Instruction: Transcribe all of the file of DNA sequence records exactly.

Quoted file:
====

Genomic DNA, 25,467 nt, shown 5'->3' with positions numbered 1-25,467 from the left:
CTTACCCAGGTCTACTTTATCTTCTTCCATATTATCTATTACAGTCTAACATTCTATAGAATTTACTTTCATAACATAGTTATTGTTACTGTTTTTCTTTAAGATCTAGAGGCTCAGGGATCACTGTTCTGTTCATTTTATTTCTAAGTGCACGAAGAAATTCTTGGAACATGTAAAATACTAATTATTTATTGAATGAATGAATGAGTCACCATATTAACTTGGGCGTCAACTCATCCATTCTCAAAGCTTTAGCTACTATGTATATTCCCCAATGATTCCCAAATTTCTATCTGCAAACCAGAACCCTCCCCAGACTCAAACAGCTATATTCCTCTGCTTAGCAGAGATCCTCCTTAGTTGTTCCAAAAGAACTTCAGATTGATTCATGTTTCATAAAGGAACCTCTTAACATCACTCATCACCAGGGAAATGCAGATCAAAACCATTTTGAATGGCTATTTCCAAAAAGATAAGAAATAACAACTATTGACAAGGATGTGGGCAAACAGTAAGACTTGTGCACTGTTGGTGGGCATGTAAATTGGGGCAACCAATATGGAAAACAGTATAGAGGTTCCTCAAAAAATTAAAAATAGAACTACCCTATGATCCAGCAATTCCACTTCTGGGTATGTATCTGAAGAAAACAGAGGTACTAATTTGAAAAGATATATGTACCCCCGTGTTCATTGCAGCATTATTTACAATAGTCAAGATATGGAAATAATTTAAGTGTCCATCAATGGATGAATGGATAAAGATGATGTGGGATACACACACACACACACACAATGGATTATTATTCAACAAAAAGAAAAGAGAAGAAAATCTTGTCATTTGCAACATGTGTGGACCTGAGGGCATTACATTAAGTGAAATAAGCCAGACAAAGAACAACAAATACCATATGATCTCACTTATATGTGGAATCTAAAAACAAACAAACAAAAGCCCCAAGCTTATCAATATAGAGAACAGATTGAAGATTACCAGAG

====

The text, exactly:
Genomic DNA, 25,467 nt, shown 5'->3' with positions numbered 1-25,467 from the left:
CTTACCCAGGTCTACTTTATCTTCTTCCATATTATCTATTACAGTCTAACATTCTATAGAATTTACTTTCATAACATAGTTATTGTTACTGTTTTTCTTTAAGATCTAGAGGCTCAGGGATCACTGTTCTGTTCATTTTATTTCTAAGTGCACGAAGAAATTCTTGGAACATGTAAAATACTAATTATTTATTGAATGAATGAATGAGTCACCATATTAACTTGGGCGTCAACTCATCCATTCTCAAAGCTTTAGCTACTATGTATATTCCCCAATGATTCCCAAATTTCTATCTGCAAACCAGAACCCTCCCCAGACTCAAACAGCTATATTCCTCTGCTTAGCAGAGATCCTCCTTAGTTGTTCCAAAAGAACTTCAGATTGATTCATGTTTCATAAAGGAACCTCTTAACATCACTCATCACCAGGGAAATGCAGATCAAAACCATTTTGAATGGCTATTTCCAAAAAGATAAGAAATAACAACTATTGACAAGGATGTGGGCAAACAGTAAGACTTGTGCACTGTTGGTGGGCATGTAAATTGGGGCAACCAATATGGAAAACAGTATAGAGGTTCCTCAAAAAATTAAAAATAGAACTACCCTATGATCCAGCAATTCCACTTCTGGGTATGTATCTGAAGAAAACAGAGGTACTAATTTGAAAAGATATATGTACCCCCGTGTTCATTGCAGCATTATTTACAATAGTCAAGATATGGAAATAATTTAAGTGTCCATCAATGGATGAATGGATAAAGATGATGTGGGATACACACACACACACACACAATGGATTATTATTCAACAAAAAGAAAAGAGAAGAAAATCTTGTCATTTGCAACATGTGTGGACCTGAGGGCATTACATTAAGTGAAATAAGCCAGACAAAGAACAACAAATACCATATGATCTCACTTATATGTGGAATCTAAAAACAAACAAACAAAAGCCCCAAGCTTATCAATATAGAGAACAGATTGAAGATTACCAGAG